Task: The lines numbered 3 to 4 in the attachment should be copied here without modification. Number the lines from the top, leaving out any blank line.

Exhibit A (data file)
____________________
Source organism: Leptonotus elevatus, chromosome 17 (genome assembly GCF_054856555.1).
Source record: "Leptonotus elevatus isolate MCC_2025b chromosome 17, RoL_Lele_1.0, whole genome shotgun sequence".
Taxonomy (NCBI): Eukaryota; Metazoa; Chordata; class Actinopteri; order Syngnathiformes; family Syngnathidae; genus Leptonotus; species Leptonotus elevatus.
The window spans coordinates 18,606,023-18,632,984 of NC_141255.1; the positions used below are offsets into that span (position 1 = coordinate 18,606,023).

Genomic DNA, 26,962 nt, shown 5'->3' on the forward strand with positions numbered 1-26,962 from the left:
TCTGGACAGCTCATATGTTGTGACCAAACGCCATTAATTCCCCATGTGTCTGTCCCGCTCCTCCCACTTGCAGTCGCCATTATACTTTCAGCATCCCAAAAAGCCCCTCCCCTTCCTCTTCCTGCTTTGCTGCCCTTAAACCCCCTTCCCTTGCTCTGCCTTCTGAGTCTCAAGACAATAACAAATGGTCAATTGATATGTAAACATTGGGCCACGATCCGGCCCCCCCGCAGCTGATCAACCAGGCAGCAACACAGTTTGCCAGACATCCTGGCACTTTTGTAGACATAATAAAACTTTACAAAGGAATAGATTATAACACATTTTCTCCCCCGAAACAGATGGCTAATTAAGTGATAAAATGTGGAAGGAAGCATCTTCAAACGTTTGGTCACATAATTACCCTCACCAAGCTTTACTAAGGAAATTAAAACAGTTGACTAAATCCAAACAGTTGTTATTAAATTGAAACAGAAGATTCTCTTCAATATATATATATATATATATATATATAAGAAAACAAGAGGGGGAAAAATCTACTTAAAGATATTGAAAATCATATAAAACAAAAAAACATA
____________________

Taxonomy (NCBI): Eukaryota; Metazoa; Chordata; class Actinopteri; order Syngnathiformes; family Syngnathidae; genus Leptonotus; species Leptonotus elevatus.
The window spans coordinates 18,606,023-18,632,984 of NC_141255.1; the positions used below are offsets into that span (position 1 = coordinate 18,606,023).